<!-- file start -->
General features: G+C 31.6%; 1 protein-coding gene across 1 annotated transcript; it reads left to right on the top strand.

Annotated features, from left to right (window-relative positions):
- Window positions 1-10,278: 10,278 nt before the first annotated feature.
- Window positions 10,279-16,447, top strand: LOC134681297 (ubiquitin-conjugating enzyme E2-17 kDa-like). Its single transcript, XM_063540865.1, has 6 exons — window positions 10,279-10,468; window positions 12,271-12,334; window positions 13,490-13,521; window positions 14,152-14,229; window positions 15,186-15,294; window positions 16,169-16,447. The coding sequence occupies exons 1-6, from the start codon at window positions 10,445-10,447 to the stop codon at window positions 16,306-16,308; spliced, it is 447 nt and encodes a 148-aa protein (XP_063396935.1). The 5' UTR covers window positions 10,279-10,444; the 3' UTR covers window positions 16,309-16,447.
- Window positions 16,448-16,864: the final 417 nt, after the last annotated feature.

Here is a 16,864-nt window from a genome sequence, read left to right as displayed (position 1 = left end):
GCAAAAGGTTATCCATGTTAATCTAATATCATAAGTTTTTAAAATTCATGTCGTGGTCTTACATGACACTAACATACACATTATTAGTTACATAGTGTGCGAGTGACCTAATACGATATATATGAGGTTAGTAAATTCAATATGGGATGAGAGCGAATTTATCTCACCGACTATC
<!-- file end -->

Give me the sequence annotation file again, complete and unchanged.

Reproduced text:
General features: G+C 31.6%; 1 protein-coding gene across 1 annotated transcript; it reads left to right on the top strand.

Annotated features, from left to right (window-relative positions):
- Window positions 1-10,278: 10,278 nt before the first annotated feature.
- Window positions 10,279-16,447, top strand: LOC134681297 (ubiquitin-conjugating enzyme E2-17 kDa-like). Its single transcript, XM_063540865.1, has 6 exons — window positions 10,279-10,468; window positions 12,271-12,334; window positions 13,490-13,521; window positions 14,152-14,229; window positions 15,186-15,294; window positions 16,169-16,447. The coding sequence occupies exons 1-6, from the start codon at window positions 10,445-10,447 to the stop codon at window positions 16,306-16,308; spliced, it is 447 nt and encodes a 148-aa protein (XP_063396935.1). The 5' UTR covers window positions 10,279-10,444; the 3' UTR covers window positions 16,309-16,447.
- Window positions 16,448-16,864: the final 417 nt, after the last annotated feature.

Here is a 16,864-nt window from a genome sequence, read left to right as displayed (position 1 = left end):
GCAAAAGGTTATCCATGTTAATCTAATATCATAAGTTTTTAAAATTCATGTCGTGGTCTTACATGACACTAACATACACATTATTAGTTACATAGTGTGCGAGTGACCTAATACGATATATATGAGGTTAGTAAATTCAATATGGGATGAGAGCGAATTTATCTCACCGACTATC